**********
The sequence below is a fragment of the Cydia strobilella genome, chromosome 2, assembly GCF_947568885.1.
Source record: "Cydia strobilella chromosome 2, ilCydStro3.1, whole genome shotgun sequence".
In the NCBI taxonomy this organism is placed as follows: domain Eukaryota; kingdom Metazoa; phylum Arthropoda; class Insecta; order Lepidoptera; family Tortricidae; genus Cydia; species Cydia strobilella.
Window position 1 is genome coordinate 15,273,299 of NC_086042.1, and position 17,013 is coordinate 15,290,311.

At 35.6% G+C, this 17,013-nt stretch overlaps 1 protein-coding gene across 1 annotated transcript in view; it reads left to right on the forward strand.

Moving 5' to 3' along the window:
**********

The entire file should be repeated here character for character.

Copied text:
The sequence below is a fragment of the Cydia strobilella genome, chromosome 2, assembly GCF_947568885.1.
Source record: "Cydia strobilella chromosome 2, ilCydStro3.1, whole genome shotgun sequence".
In the NCBI taxonomy this organism is placed as follows: domain Eukaryota; kingdom Metazoa; phylum Arthropoda; class Insecta; order Lepidoptera; family Tortricidae; genus Cydia; species Cydia strobilella.
Window position 1 is genome coordinate 15,273,299 of NC_086042.1, and position 17,013 is coordinate 15,290,311.

At 35.6% G+C, this 17,013-nt stretch overlaps 1 protein-coding gene across 1 annotated transcript in view; it reads left to right on the forward strand.

Moving 5' to 3' along the window: